Keith Kridler, Texas

Digging and planting time in North East Texas

January 9, 2008

Categories: Bulb Information, Daffodil Types, Growing Daffodils, Historics, Hybridizing, Planting, Seeds, Soil, Species

Download PDF

Keith Kridler Mt. Pleasant, Texas Located in the narrow north/south strip of “Post Oak Savannah” soil type region of northeast Texas. My house sits just 40 miles south and east of the heavy “Blackland Prairie” type soils that were once the vast short grass prairie replaced with millions of acres of cotton in the late 1800’s.. Just 30 miles to my east lie the Iron Ore/red clay soils that were covered in yellow pine forests that were clear cut by 1920. Tree trunk diameter of 5>8 feet (1.6>2.6 Meters) were common in the pine/oak species. Elevation above sea level is 368 feet (120 meters or so.)
Our official winter hardiness zone is 7B but most winters since the 1990’s we are at 8B or warmer (one year we NEVER had a killing frost). The late 70’s were at 6A low temperature records.
The n. Papyrus shots were taken yesterday just before the thunderstorms rolled through our region. They have been blooming now since Thanksgiving Day or Nov. 22. n. Italicus just opened in the last couple of days but the buds were “cooked” with a 17*F (-9*C) night last week. The petals opened but the cups are fused at the open ends. Chinese Sacred lilies got burned foliage, kinked stems from the freeze but the blooms were open a week before the low temperatures hit. Temperatures jumped from this low to 80*F (25*C) with wind speed gusts above 50 MPH for two full days now back to 32*F (0*C) this morning.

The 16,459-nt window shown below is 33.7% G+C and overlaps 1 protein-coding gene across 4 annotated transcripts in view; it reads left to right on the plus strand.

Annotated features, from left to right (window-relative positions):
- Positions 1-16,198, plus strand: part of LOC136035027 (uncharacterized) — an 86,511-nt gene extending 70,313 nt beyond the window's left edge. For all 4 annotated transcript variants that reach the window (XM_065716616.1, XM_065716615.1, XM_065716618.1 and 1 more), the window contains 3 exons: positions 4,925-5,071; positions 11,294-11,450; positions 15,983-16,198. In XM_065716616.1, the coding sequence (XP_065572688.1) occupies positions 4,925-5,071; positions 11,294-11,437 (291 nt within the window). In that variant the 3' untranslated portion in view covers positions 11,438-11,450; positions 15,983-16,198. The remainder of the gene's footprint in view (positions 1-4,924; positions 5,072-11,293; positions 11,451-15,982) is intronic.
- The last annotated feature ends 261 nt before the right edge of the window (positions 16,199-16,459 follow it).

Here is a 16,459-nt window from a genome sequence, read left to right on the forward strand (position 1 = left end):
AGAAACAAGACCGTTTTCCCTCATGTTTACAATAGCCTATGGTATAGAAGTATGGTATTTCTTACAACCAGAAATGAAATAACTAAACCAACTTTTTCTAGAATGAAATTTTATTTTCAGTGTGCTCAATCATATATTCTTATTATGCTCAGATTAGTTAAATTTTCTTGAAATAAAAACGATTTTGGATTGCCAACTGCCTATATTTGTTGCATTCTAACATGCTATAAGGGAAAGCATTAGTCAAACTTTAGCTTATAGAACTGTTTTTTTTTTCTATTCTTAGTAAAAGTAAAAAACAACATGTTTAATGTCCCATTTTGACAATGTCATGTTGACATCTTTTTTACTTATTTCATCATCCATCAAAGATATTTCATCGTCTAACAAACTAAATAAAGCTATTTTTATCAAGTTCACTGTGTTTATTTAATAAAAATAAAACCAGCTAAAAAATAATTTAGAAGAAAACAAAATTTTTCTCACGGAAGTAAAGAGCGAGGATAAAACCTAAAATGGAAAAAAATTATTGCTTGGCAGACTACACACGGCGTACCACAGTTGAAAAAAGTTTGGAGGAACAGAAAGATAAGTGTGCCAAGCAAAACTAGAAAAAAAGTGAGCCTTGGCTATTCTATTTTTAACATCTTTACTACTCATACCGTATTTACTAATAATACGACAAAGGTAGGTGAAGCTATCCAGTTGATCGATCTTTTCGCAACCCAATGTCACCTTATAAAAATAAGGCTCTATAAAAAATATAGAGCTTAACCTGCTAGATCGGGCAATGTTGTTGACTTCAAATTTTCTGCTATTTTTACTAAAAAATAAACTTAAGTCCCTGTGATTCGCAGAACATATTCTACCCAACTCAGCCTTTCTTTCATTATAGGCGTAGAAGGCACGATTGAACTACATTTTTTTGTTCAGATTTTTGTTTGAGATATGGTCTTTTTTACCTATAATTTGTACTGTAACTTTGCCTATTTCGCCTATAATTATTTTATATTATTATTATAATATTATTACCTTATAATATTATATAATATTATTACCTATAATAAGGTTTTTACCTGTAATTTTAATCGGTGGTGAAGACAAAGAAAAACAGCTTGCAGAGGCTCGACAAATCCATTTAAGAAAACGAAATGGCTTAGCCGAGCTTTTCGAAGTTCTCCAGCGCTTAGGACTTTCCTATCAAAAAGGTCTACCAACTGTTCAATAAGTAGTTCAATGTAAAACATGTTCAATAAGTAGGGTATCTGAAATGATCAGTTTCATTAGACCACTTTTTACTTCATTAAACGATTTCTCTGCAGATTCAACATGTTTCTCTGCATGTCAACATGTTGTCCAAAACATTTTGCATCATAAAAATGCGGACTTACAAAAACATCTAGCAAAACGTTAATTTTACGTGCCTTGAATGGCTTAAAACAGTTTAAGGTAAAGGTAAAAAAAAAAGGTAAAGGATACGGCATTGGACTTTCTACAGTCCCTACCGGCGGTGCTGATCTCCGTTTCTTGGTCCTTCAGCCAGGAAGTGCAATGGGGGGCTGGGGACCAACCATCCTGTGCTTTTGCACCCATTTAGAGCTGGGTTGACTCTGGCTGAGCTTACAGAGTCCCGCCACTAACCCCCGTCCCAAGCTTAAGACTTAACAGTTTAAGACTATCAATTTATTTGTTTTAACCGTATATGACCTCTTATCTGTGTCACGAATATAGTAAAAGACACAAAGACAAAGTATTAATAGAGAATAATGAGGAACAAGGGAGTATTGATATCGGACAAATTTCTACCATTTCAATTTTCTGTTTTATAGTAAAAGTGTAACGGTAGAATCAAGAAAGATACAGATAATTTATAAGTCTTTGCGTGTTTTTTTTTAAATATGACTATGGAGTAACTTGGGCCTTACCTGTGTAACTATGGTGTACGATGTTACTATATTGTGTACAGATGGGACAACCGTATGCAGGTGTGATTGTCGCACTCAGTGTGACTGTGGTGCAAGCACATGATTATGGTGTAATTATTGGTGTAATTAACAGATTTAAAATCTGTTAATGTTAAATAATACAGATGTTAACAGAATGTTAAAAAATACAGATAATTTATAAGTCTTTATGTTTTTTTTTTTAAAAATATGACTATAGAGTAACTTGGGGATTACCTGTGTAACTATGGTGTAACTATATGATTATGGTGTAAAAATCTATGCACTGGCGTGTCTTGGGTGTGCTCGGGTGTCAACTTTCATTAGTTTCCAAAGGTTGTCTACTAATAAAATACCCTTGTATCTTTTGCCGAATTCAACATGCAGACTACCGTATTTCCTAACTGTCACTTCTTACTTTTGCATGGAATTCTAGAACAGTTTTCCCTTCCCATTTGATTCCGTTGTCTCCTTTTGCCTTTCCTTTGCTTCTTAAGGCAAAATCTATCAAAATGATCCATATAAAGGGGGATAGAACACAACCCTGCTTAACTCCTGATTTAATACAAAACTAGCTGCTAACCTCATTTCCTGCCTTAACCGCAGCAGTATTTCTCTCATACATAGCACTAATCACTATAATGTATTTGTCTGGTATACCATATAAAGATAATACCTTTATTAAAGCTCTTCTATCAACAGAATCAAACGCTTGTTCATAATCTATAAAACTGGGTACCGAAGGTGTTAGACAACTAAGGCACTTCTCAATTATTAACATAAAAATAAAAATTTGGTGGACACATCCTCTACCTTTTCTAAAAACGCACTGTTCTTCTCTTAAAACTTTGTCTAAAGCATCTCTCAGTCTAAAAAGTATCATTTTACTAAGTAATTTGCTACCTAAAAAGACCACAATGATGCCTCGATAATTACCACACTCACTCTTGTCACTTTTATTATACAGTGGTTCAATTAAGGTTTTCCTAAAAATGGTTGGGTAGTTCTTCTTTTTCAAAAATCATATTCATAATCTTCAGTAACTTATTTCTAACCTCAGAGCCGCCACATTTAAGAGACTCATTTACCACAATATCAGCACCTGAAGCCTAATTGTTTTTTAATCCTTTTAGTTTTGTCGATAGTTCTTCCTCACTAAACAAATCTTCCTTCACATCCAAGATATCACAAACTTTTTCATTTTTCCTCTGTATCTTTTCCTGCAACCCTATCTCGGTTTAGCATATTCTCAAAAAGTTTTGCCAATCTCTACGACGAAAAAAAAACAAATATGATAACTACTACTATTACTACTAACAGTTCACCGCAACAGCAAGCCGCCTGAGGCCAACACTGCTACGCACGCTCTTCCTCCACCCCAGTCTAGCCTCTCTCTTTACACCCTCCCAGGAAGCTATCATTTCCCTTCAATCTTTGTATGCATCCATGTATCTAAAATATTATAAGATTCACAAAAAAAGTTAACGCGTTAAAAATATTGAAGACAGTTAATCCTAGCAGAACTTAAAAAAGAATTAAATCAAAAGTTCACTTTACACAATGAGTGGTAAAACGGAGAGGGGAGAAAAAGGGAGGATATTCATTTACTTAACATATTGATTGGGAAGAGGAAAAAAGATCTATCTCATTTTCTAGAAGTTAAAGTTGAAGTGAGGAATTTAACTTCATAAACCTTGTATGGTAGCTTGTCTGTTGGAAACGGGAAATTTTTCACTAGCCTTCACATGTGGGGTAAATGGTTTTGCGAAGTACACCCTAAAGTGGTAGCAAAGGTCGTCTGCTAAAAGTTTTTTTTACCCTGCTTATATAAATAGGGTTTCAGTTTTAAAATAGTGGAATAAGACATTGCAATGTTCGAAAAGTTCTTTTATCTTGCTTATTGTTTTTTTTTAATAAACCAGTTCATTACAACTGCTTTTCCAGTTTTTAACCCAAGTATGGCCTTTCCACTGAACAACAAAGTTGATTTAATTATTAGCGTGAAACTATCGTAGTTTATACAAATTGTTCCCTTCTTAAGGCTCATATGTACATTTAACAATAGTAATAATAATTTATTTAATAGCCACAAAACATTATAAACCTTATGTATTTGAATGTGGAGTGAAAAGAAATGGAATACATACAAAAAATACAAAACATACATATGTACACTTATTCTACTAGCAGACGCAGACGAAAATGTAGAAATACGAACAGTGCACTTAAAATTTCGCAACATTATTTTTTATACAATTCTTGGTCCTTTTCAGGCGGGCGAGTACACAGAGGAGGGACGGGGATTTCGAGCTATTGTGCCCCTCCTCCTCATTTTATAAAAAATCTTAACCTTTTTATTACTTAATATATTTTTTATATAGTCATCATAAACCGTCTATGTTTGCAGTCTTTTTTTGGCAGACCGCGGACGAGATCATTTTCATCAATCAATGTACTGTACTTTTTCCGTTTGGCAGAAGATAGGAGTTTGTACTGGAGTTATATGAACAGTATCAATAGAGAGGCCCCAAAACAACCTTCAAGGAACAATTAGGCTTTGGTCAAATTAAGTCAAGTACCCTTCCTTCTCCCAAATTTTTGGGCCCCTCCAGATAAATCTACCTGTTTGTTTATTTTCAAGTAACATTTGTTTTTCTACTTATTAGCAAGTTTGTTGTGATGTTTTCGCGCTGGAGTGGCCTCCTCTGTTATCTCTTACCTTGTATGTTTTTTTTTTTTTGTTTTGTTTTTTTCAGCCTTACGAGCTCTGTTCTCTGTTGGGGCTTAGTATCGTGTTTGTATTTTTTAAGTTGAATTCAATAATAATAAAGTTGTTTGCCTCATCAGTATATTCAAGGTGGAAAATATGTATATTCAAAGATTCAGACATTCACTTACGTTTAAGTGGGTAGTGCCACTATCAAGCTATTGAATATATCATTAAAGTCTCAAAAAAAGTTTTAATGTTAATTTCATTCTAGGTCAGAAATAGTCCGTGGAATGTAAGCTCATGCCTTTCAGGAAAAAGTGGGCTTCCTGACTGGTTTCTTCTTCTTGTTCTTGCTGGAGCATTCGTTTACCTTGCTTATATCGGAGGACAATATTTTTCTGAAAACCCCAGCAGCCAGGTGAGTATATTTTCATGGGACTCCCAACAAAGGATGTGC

Our soil temperatures dropped to a low this year of 56*F (13*C) but were back up to 59*F (14*C) on Monday. (Soil temperature is checked at 6″ (15.24CM) depth, water line temperatures were the same temperature at a depth of 12″ (30.48CM) as was the water in a flowing stream on our property.
This year we dug most of our flower bulbs beginning the last week in May. We start with Lycoris Radiata and Oxblood lilies then the paper whites. Then species bulbocodiums then jonquils and heirloom/historic varieties to try to finish digging about June 8th in the “front field”. We have 2&1/2 acres of our commercial daffodils planted in our front yard. They grow under Bermuda Grass lawn. We “try” to mow over all of the bulbs we are NOT going to dig this year for Mothers Day or about my wife Sandy’s birthday on May 10. By this date we are in violation of our city ordinance that requires all lawns to be kept mowed at or below 12″ (30.48). By June the heat of the day and lack of rainfall quickly puts all daffodils into complete dormancy. Some years this has occurred by May 1. This “upper” field has nice sandy loam 6″>18″ (15>45 CM) deep over a solid red clay subsoil. In 22 years of digging on this property we have only found about 5 gallons of “rocks or stones” from pebble size up to baseball size.
We continue digging in our lower fields off and on during the summer months and finished digging the last of the blocks August 30. The lower field of 15 acres is only 35 feet (12 meters) lower in elevation. About half of this has soil OK for daffodils. The entire property is highly eroded cotton fields from the 1940’s then abandoned pastures since then. top soil in the “bottom” ranges from 0 inches 0 CM to more than 6 feet (2 Meters) deep The original 2.5 acres were placed/annexed in the city limits in 1953, the house was built in 1975, we purchased the property in 1985. The rest of our property was annexed by the city in 1990.
Texas has the first big bulb sale that I know of in the USA. The Tyler Master Gardeners will sell in excess of 12,000 daffodil bulbs on the second Saturday in September in just about 3 hours of sale time. (Thus I HAVE to finish digging their bulb order and dry bulbs and deliver them two weeks before their sale!) Bill the Bulb Barron ships his bulbs to Tyler a couple of weeks early. Chris Wiesinger and his Southern Bulb Company deliver bulbs also in August for their big sale.